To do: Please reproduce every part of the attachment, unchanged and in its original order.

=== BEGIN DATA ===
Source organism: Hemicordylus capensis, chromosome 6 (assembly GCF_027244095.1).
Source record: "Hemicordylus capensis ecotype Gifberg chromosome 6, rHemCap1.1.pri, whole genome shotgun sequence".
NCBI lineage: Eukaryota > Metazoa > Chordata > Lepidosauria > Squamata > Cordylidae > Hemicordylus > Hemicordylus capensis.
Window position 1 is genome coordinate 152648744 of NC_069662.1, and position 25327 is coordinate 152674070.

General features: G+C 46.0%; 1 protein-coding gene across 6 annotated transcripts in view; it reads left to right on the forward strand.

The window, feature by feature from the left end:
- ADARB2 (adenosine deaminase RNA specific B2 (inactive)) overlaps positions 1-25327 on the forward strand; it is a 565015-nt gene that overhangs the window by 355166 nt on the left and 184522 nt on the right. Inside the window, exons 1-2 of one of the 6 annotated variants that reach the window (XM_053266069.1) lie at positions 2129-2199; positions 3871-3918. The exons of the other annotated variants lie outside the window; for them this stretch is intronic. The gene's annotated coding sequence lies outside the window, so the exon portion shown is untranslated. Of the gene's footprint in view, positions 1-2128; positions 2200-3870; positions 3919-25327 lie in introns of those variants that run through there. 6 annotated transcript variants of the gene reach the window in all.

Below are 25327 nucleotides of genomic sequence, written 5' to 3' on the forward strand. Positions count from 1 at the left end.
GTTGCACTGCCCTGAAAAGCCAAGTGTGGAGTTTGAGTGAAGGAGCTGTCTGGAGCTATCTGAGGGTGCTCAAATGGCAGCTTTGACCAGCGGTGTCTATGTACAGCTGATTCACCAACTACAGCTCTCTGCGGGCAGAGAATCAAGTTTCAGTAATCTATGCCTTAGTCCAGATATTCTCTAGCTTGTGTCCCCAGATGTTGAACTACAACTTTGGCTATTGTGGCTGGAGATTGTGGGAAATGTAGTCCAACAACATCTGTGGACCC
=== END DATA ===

Source organism: Hemicordylus capensis, chromosome 6 (assembly GCF_027244095.1).
Source record: "Hemicordylus capensis ecotype Gifberg chromosome 6, rHemCap1.1.pri, whole genome shotgun sequence".
NCBI lineage: Eukaryota > Metazoa > Chordata > Lepidosauria > Squamata > Cordylidae > Hemicordylus > Hemicordylus capensis.
Window position 1 is genome coordinate 152648744 of NC_069662.1, and position 25327 is coordinate 152674070.

General features: G+C 46.0%; 1 protein-coding gene across 6 annotated transcripts in view; it reads left to right on the forward strand.

The window, feature by feature from the left end:
- ADARB2 (adenosine deaminase RNA specific B2 (inactive)) overlaps positions 1-25327 on the forward strand; it is a 565015-nt gene that overhangs the window by 355166 nt on the left and 184522 nt on the right. Inside the window, exons 1-2 of one of the 6 annotated variants that reach the window (XM_053266069.1) lie at positions 2129-2199; positions 3871-3918. The exons of the other annotated variants lie outside the window; for them this stretch is intronic. The gene's annotated coding sequence lies outside the window, so the exon portion shown is untranslated. Of the gene's footprint in view, positions 1-2128; positions 2200-3870; positions 3919-25327 lie in introns of those variants that run through there. 6 annotated transcript variants of the gene reach the window in all.

Below are 25327 nucleotides of genomic sequence, written 5' to 3' on the forward strand. Positions count from 1 at the left end.
GTTGCACTGCCCTGAAAAGCCAAGTGTGGAGTTTGAGTGAAGGAGCTGTCTGGAGCTATCTGAGGGTGCTCAAATGGCAGCTTTGACCAGCGGTGTCTATGTACAGCTGATTCACCAACTACAGCTCTCTGCGGGCAGAGAATCAAGTTTCAGTAATCTATGCCTTAGTCCAGATATTCTCTAGCTTGTGTCCCCAGATGTTGAACTACAACTTTGGCTATTGTGGCTGGAGATTGTGGGAAATGTAGTCCAACAACATCTGTGGACCC